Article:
I’ve mused on these pages before about how it feels in the moment to be part of a society that has lost its collective sanity. Did Germans in the 30’s grasp what was happening, or were they like the proverbial frog in the pot of boiling water?
Are those suffering the curse of “living in interesting times” aware they’ve been cursed?
Reflect for a moment on current events in the country that deems itself exceptional: Continue reading
Distributed via OtherWords.org
Pay scales at major U.S. businesses are way out of whack — and that’s just at the ones we know about.
That America’s income distribution has grown dramatically more unequal in the past 40 years is beyond debate. The share of the top 1 percent has doubled since 1980, to over 20 percent of all income.
Could it get any worse? A look at America’s large, privately held corporations suggests it could. Continue reading
[Note to BfAZ readers: My IPS colleague, Josh Hoxie, teamed up on this piece for The American Prospect. I can’t post more than an intro here, but please click over to their site for the rest of it. Bob]
By Bob Lord and Josh Hoxie
Corporate public relations teams extol bonuses to pump up the Republican re-election effort, but many people will end up unemployed.
You don’t need to follow the president’s Twitter feed to read glowing accounts of the massive tax cuts he championed through Congress late last year. Simply skim the glitzy headlines and press releases coming out of corporate America these past couple months, where CEOs and public relations firms are working overtime to tell you about all the worker bonuses they’re doling out.
Underneath this PR spin is a much more sinister story: Many of these bonuses aren’t what they appear to be: Many of these companies, Walmart included, are actually laying off workers. One devious feature of tax cuts-equal-bonuses messaging is that new tax law isn’t even responsible for many of the bonuses—it could even make such bonuses less likely. The campaign is part of an effort to sway public opinion in favor of Republicans in 2018, so big corporations can take a huge tax cut and run.
Continue Reading at AmericanProspect.org
Julia Conley nailed the title on her piece at Common Dreams: From Pushing ‘Thoughts and Prayers’ to Dissing Medicare for All, DCCC Called Out for Sabotaging Bold Demands.
She also did a damn good job writing it.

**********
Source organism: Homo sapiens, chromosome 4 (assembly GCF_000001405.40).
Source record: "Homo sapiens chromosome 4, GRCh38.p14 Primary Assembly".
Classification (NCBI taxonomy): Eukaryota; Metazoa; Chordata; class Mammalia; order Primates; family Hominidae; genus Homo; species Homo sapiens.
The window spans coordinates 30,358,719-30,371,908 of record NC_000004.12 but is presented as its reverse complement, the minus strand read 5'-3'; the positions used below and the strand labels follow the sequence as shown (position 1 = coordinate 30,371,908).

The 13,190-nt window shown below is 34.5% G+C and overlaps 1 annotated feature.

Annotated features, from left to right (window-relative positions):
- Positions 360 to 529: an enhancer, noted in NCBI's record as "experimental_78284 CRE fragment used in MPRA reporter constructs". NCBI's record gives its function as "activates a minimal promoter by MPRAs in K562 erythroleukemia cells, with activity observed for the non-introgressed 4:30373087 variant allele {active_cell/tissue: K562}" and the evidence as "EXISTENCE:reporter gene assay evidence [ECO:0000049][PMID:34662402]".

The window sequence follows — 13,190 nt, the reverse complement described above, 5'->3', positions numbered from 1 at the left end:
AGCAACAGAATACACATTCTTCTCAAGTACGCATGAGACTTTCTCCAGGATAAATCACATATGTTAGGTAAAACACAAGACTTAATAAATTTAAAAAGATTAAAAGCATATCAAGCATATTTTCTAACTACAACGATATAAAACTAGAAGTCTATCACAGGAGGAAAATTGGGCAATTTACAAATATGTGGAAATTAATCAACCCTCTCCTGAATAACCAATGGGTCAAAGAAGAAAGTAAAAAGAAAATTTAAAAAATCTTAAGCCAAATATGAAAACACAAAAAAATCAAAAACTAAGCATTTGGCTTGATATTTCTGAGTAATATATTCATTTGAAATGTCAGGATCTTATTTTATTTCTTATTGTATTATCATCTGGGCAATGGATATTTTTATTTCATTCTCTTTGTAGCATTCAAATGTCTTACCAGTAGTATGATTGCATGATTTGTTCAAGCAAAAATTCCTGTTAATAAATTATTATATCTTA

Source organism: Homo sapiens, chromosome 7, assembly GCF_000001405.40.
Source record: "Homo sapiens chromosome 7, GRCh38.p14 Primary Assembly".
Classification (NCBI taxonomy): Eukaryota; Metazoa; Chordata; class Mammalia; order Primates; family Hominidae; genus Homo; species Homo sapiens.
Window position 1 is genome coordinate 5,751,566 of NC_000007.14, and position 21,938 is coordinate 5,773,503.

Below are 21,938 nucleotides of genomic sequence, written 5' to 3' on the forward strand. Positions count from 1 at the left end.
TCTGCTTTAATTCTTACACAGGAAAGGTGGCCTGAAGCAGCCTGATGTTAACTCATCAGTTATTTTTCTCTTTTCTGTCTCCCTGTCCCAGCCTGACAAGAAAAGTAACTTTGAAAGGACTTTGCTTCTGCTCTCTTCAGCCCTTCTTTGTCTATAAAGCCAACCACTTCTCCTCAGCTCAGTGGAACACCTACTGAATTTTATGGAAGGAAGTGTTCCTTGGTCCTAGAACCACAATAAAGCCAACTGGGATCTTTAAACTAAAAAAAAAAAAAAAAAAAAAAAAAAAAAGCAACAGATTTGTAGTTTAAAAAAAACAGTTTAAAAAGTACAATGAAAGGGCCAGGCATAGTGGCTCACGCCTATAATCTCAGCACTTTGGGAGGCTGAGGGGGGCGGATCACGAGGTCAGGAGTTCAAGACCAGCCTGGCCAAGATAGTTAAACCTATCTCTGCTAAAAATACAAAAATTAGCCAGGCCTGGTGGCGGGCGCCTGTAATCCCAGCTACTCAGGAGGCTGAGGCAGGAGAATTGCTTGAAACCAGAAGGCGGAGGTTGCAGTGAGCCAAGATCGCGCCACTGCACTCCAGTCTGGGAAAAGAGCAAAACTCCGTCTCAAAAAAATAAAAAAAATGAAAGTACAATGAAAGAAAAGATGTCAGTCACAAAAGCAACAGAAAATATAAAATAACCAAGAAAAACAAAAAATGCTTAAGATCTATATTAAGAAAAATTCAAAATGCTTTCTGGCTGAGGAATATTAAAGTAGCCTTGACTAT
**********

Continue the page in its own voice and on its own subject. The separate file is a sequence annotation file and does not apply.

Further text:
A few key passages:
“It’s becoming evident that the DCCC—and the billionaire donors and revolving door consultants that make up the Democratic Party establishment—believe Democrats can only take back Congress by running on a watered down message…instead of the basic values of decency and fairness that voters demand,” said Waleed Shahid of Justice Democrats in a statement.
Documents on healthcare messaging that were handed out to House Democrats in the wake of the 2016 election treated universal healthcare as a fringe issue, suggesting that lawmakers are not to entertain Medicare for All as a potential solution to the nation’s high healthcare costs and poor outcomes.
American acceptance of gun violence seems a lot like the frog in the pot of boiling water. If the frequency of mass shootings went from 1960 levels to 2018 levels in one year, the reaction by the public and political leaders would have been swift and decisive.
Yet, somehow, a gradual rise in the same degree has taken place, with precious little pushback. Until, of course, clear-thinking high school students started to scream “enough.”
How could this be?
I submit there are three ingredients to the madness.
First, there’s the unmitigated greed of the gun industry and its trade association, the NRA. Gun industry executives and major shareholders by and large are not gun nuts. To them, it’s not really about “freedom” or some bastardized reading of the second amendment or a sick fetish for guns and ammunition. Rather, it’s about money, their love of it, and their willingness to place their avarice above all norms of human decency. They don’t go to shooting ranges on the weekend for the thrill of firing an assault weapon; they go to country clubs to play golf, then to high-end restaurants. Other than the source of their wealth — mass death and destruction — the major shareholders and C suite occupants of gun manufacturers are no different than their counterparts in other industries. And, make no mistake, the NRA represents the gun industry, not hunters and other gun owners. Continue reading
Divorce in most states, including Arizona, is based on a finding of irreconcilable differences. Ordinarily, the issue is not contested. The spouse who files divorce claims the differences are irreconcilable, and the responding spouse agrees.
Typically, it follows years of bickering, culminating in the inability to agree on just about anything. Quite often, one or both spouses find other potential partners more attractive.
Viewed through that lens, isn’t it high time for the American left and the American right to divorce? Continue reading